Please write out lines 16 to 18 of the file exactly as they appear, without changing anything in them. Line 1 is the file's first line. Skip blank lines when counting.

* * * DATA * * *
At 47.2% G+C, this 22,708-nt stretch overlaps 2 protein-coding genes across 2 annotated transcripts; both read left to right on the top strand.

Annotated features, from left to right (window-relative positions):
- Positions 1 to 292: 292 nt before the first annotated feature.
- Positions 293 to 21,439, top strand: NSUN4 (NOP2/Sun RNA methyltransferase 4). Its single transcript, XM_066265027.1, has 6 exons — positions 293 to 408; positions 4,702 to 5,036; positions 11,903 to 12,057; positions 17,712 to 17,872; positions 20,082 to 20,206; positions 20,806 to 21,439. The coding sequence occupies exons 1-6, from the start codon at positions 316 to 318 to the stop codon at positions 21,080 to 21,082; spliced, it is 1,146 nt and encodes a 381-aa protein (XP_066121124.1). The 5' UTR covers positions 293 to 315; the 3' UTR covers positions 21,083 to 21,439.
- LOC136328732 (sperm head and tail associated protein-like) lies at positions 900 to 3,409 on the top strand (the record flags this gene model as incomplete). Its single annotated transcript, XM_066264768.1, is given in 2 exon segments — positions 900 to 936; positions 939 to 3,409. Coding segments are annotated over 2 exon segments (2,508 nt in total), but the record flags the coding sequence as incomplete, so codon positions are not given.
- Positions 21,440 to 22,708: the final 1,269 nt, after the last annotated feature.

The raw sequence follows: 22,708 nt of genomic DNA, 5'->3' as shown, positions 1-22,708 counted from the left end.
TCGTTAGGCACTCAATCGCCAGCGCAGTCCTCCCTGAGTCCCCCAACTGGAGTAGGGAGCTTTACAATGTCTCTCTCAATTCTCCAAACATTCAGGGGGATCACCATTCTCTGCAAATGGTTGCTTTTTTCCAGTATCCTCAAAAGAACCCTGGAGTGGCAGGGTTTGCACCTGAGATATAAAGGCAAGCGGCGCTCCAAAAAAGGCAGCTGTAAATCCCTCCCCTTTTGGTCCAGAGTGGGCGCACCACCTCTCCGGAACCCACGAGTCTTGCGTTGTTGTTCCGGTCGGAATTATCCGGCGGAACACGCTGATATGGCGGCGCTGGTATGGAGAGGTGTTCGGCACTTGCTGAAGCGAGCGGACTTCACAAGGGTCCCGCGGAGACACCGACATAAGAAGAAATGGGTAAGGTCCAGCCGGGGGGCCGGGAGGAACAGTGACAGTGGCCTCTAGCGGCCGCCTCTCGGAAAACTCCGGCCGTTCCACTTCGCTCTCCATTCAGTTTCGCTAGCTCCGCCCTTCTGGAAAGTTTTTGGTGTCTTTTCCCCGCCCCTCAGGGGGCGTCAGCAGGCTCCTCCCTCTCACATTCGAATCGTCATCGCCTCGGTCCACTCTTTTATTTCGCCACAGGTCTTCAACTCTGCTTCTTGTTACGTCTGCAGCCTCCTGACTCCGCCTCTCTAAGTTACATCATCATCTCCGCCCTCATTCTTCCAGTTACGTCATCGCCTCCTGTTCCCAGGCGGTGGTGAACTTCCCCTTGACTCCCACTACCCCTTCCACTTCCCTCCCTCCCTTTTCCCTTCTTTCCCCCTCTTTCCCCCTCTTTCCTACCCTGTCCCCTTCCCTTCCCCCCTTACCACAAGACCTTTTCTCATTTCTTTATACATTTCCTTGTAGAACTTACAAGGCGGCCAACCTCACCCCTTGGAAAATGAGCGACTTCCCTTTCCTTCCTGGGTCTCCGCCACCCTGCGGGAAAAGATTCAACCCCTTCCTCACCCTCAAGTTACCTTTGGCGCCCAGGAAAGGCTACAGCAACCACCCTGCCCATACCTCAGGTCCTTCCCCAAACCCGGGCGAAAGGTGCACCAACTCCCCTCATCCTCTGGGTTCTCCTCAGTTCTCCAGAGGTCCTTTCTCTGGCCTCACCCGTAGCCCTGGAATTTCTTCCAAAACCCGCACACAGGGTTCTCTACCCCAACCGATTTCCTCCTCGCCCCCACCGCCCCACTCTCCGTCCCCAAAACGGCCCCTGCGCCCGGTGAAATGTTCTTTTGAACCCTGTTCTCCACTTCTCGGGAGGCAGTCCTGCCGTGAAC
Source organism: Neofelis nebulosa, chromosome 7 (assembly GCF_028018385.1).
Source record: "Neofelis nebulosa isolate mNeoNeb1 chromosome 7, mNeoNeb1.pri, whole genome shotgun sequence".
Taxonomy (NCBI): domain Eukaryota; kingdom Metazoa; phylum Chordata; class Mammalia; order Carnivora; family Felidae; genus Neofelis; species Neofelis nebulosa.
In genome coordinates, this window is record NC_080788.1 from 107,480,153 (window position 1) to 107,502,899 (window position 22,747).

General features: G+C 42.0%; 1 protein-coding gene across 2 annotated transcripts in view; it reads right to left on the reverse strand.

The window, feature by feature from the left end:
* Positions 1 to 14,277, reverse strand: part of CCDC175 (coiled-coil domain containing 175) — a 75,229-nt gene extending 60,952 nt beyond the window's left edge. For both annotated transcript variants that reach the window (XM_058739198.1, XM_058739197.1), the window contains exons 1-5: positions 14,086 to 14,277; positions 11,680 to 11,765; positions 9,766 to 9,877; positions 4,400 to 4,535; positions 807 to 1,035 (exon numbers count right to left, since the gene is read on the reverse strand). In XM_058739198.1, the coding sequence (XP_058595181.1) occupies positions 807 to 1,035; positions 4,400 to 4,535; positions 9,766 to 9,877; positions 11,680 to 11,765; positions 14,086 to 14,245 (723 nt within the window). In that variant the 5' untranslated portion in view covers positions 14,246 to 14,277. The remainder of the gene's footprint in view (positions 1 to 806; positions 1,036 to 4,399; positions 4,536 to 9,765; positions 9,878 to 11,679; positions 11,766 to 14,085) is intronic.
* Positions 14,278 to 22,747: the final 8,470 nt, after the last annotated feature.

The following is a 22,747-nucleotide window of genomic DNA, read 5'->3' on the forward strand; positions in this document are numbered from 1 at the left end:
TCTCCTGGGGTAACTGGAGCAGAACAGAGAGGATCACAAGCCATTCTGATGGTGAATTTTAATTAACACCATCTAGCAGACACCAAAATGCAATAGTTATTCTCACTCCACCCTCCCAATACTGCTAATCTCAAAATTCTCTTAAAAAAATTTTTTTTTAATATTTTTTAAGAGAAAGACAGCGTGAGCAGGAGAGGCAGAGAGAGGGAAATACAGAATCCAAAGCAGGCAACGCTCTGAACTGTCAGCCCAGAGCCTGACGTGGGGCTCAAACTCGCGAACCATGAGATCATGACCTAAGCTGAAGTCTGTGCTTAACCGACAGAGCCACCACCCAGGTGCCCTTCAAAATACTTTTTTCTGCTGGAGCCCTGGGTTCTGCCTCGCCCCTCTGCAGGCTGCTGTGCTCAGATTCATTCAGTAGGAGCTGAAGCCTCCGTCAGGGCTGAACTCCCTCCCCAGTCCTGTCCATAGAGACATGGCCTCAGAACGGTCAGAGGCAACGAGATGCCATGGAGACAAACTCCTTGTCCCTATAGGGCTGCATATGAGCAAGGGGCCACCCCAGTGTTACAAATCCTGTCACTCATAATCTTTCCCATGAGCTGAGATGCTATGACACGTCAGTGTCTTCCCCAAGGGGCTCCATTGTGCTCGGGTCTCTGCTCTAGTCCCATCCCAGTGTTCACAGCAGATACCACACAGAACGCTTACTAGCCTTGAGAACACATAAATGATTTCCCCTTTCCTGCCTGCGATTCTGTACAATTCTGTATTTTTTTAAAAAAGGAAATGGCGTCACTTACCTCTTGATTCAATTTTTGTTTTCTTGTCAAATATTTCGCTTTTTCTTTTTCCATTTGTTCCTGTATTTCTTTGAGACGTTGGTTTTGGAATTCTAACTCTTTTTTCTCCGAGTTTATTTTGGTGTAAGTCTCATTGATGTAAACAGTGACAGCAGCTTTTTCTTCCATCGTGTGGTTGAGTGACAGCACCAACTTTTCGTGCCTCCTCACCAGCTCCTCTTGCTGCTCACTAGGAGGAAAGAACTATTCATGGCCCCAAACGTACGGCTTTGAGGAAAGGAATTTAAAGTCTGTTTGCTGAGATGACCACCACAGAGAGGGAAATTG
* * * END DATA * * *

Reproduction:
* Positions 14,278 to 22,747: the final 8,470 nt, after the last annotated feature.

The following is a 22,747-nucleotide window of genomic DNA, read 5'->3' on the forward strand; positions in this document are numbered from 1 at the left end:
TCTCCTGGGGTAACTGGAGCAGAACAGAGAGGATCACAAGCCATTCTGATGGTGAATTTTAATTAACACCATCTAGCAGACACCAAAATGCAATAGTTATTCTCACTCCACCCTCCCAATACTGCTAATCTCAAAATTCTCTTAAAAAAATTTTTTTTTAATATTTTTTAAGAGAAAGACAGCGTGAGCAGGAGAGGCAGAGAGAGGGAAATACAGAATCCAAAGCAGGCAACGCTCTGAACTGTCAGCCCAGAGCCTGACGTGGGGCTCAAACTCGCGAACCATGAGATCATGACCTAAGCTGAAGTCTGTGCTTAACCGACAGAGCCACCACCCAGGTGCCCTTCAAAATACTTTTTTCTGCTGGAGCCCTGGGTTCTGCCTCGCCCCTCTGCAGGCTGCTGTGCTCAGATTCATTCAGTAGGAGCTGAAGCCTCCGTCAGGGCTGAACTCCCTCCCCAGTCCTGTCCATAGAGACATGGCCTCAGAACGGTCAGAGGCAACGAGATGCCATGGAGACAAACTCCTTGTCCCTATAGGGCTGCATATGAGCAAGGGGCCACCCCAGTGTTACAAATCCTGTCACTCATAATCTTTCCCATGAGCTGAGATGCTATGACACGTCAGTGTCTTCCCCAAGGGGCTCCATTGTGCTCGGGTCTCTGCTCTAGTCCCATCCCAGTGTTCACAGCAGATACCACACAGAACGCTTACTAGCCTTGAGAACACATAAATGATTTCCCCTTTCCTGCCTGCGATTCTGTACAATTCTGTATTTTTTTAAAAAAGGAAATGGCGTCACTTACCTCTTGATTCAATTTTTGTTTTCTTGTCAAATATTTCGCTTTTTCTTTTTCCATTTGTTCCTGTATTTCTTTGAGACGTTGGTTTTGGAATTCTAACTCTTTTTTCTCCGAGTTTATTTTGGTGTAAGTCTCATTGATGTAAACAGTGACAGCAGCTTTTTCTTCCATCGTGTGGTTGAGTGACAGCACCAACTTTTCGTGCCTCCTCACCAGCTCCTCTTGCTGCTCACTAGGAGGAAAGAACTATTCATGGCCCCAAACGTACGGCTTTGAGGAAAGGAATTTAAAGTCTGTTTGCTGAGATGACCACCACAGAGAGGGAAATTG